Embracing Touch–The work of Marija Puipaite
By Purva Chawla
Many, many instances of design today– products, furniture, and spaces–claim to draw the bulk of their inspiration from the human body. Whether it is about catering to the needs of the body, providing nuanced comfort, or engaging and interacting with users–this relationship between design and the human entity is always highlighted in the narrative of these pieces.
What happens then, when this relationship between design, materials and the body is no longer just conceptually embedded, implied, or 'factored in' during making–instead it becomes physically obvious, apparent in the most organic of ways.
The work of Lithuanian designer Marija Puipaitė illustrates this scenario beautifully. Her works–in ceramics, glass, wood, metal and fabric–originate in the shapes and movements of the human body and carry the subtle imprints of the moments where man and materials touch. In this way, Marija’s work, especially her most recent collection of jewelry, becomes a natural, almost fluid extension of the human body, lessening and perhaps even erasing the sense of ‘other’ that one experiences when interacting with external objects.
This organic connection between an object and user originates in Marija's design process and signature approach to materials–one that resembles a ritual where all given factors, phenomena and coincidences lead to the final result.
Marija Puipaitė lives and works in Vilnius, Lithuania. She received her BA degree in product design from the Vilnius Academy of Arts, before completing an MA in Contextual Design at the Design Academy Eindhoven. She currently works as an independent product designer for several brands, molds her design collections and works for prominent design exhibitions, and while playing the role of mentor at Vilnius Design College.
For Form&Seek’s ‘Age of Man’ exhibition, Marija will present her most recent collection ‘Embracing Touch, Jewelry’–A continuation of her MA graduation project from the Design Academy Eindhoven, called ‘Embracing Touch,' that she began in 2014. Maria says of this collection: “It is a jewelry collection marking certain body parts. Silver and bronze puddles ripple onto body landscapes. The goal of this collection was to hone in on commonly fitting shapes, so that large pieces can sit comfortably, as an extension of the body.”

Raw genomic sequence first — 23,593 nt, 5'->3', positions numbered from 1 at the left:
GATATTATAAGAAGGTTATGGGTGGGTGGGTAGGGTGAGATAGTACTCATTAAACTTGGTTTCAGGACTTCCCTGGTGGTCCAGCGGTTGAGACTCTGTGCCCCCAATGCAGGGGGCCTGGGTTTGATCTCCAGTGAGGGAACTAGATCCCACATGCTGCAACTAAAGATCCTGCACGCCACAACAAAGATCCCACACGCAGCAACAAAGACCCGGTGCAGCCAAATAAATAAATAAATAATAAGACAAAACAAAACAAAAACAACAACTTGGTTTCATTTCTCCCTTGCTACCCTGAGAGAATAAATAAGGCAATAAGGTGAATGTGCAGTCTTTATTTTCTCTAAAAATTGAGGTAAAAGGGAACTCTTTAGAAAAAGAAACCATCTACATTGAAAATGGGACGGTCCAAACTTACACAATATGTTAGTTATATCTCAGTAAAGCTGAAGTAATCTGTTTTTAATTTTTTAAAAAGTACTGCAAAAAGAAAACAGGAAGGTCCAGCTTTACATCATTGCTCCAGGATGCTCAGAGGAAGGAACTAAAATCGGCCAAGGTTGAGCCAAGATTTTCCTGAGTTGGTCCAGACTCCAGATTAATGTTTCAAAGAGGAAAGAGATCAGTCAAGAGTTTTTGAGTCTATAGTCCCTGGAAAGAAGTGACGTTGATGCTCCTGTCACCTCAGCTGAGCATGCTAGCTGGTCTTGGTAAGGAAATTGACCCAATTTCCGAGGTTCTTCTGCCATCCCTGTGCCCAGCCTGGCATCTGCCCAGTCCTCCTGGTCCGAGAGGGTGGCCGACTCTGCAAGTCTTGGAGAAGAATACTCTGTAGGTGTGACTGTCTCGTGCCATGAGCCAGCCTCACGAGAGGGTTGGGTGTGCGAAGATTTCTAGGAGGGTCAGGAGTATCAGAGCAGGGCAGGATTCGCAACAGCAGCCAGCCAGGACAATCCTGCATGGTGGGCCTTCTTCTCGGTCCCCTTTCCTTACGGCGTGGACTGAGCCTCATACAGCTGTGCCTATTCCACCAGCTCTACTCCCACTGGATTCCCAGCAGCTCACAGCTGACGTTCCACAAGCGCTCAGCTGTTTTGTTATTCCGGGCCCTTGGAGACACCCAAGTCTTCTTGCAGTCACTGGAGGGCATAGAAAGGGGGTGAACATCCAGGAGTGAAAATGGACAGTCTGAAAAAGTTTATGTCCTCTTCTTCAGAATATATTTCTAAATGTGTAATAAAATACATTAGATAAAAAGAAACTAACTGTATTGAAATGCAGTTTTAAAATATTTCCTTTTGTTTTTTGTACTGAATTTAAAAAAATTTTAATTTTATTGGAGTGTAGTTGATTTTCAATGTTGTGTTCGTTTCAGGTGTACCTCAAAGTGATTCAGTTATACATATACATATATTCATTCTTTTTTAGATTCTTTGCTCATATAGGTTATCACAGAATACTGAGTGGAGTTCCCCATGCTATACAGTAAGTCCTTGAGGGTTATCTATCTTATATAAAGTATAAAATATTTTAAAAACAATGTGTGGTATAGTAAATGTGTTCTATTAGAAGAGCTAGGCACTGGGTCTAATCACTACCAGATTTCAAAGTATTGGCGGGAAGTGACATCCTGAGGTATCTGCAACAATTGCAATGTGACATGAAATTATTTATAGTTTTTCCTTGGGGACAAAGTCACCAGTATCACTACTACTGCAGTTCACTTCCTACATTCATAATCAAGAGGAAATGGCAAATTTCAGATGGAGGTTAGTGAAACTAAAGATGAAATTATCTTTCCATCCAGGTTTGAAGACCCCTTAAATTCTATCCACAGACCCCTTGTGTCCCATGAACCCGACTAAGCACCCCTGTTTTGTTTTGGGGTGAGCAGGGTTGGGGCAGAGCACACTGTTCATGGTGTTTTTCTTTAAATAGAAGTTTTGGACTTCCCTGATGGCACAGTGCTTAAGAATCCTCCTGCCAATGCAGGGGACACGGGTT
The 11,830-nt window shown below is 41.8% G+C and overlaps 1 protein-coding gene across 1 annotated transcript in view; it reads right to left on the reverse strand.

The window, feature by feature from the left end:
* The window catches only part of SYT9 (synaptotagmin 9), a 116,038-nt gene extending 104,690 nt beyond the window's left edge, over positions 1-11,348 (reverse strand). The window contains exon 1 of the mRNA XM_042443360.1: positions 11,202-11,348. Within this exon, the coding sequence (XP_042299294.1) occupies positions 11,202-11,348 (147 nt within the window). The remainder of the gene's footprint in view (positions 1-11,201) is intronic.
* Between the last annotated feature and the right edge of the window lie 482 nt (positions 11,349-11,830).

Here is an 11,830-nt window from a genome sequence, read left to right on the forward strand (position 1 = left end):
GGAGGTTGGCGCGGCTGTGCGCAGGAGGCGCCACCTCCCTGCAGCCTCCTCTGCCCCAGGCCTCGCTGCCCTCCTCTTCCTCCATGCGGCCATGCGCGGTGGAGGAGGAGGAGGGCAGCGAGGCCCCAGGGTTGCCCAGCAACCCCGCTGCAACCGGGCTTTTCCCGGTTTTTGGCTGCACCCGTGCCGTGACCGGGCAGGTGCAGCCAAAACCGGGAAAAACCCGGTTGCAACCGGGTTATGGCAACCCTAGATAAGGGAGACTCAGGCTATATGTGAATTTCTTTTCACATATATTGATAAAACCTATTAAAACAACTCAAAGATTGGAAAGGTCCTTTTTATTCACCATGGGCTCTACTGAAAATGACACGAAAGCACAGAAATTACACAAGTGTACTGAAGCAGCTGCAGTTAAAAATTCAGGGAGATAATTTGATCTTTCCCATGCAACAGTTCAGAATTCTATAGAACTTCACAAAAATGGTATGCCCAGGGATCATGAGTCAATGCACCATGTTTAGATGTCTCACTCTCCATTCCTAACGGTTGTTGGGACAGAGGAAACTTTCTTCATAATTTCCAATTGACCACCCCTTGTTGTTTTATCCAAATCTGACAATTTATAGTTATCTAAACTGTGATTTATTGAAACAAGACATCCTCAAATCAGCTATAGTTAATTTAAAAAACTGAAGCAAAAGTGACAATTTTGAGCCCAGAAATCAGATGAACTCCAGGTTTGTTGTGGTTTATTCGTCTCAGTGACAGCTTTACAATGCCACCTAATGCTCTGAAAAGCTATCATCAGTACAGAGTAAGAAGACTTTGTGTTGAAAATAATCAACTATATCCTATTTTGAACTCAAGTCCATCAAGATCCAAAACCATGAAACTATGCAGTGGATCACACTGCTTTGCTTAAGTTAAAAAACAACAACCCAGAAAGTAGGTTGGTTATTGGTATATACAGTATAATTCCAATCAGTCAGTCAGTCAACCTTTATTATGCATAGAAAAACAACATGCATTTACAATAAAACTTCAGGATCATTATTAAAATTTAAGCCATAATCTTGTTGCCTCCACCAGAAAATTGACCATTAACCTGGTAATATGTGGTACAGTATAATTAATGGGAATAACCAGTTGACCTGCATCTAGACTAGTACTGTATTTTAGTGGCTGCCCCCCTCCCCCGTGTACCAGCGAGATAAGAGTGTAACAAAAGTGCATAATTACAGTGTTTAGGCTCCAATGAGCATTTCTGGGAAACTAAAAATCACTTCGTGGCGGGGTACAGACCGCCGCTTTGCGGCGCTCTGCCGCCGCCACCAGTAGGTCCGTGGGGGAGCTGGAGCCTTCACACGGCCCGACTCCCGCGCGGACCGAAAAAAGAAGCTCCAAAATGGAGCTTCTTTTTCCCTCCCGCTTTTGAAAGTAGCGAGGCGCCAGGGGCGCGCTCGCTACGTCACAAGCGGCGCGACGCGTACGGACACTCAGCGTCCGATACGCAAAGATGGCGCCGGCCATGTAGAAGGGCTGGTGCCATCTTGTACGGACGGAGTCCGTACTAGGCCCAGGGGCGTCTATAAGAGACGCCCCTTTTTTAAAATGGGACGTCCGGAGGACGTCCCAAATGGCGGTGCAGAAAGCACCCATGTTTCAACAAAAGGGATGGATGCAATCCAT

From wood, plaster, and resin in furniture pieces that express the presence of the designer in them; to intuitive hand-held ceramics, and to wax cast bronze and silver jewelry now–Marija’s 'Embracing Touch' project has evolved tremendously since 2014 and encompassed different materials and product types. Interestingly, Marija's commissioned work–as varied as fabric accessories, shoes, and ceramics–bear the same quality of human imprint, and using the human body as both a tool and motive for the shape and function of a design object.
Recently, we spoke with Marija, to learn more about her Embracing Touch project, her efforts for Milan Design Week, and her relationship with materials.
MD: The theme ‘Age of Man’ represents our relationship with the environment and our age. How does this idea express itself in your work?
Marija: I am fascinated by how we have managed to master the resources and materials of the earth; how much we have developed the ways of crafting and giving meaning to the material world. I spend the most time thinking about the intimate connection between our bodies and the non-living environment–how we build this bond, and at what point it becomes a part of us. This fascination, and in a way interpretation of the 'Age of Man', express itself in my work, and how it is created.
MD: What are the materials and techniques you have used to make 'Embracing Touch, Jewelry'?
Marija: This collection is made from cast silver and bronze, using wax forms melted under body heat. Before casting in metal, I worked with wax that is usually used in dentistry. It is perfect to work with because it is soft, thin and takes the shape of the body by melting at low heat. Since the jewelry is cast this way, from the touch of the body, there is also the possibility of personalization here.
MD: Your work relies on an intimate and organic connection with materials to generate its form. What are the materials you have enjoyed working with in the past, and are experimenting with at the moment?
Marija: I used to experiment with wood a lot before. I saw a beautiful connection between the working hand and the surface of the wood itself. After all, we are naturally attracted to touch a wooden surface. Recently, however, I have gravitated towards clay and metals. I see a technological complexity of here, and a full range of possibilities to experiment with.
I also really love the idea of working with precious metals, because while creating an object, one never destroys the material, and it is never finished–it can always be remelted, recast, and raised to a new life. I see some universal truth in this endless process.
MD: How does this work relate to the ‘Age of Man,' in the sense of its impact on the earth?
Marija: In the same way that I look for timeless issues to capture in my work, I also choose long-lasting, ‘rich in themselves’ materials. It’s not just about being sustainable, but also appreciating objects, feeling respect for the materials, and keeping them for a very long time. In a way, I probably believe in the energy and power that resides in different elements.
MD: Tell us about your involvement with Form&Seek and how you feel about this unique collaborative of designers.
Marija: Milan Design Week 2017 is going to be my first time showing work with Form&Seek. I’m very excited and feel honored. Form&Seek is a great initiative that all independent, rising designers crucially need. It’s about sharing your experience, creating a priceless network of people and being seen and heard together.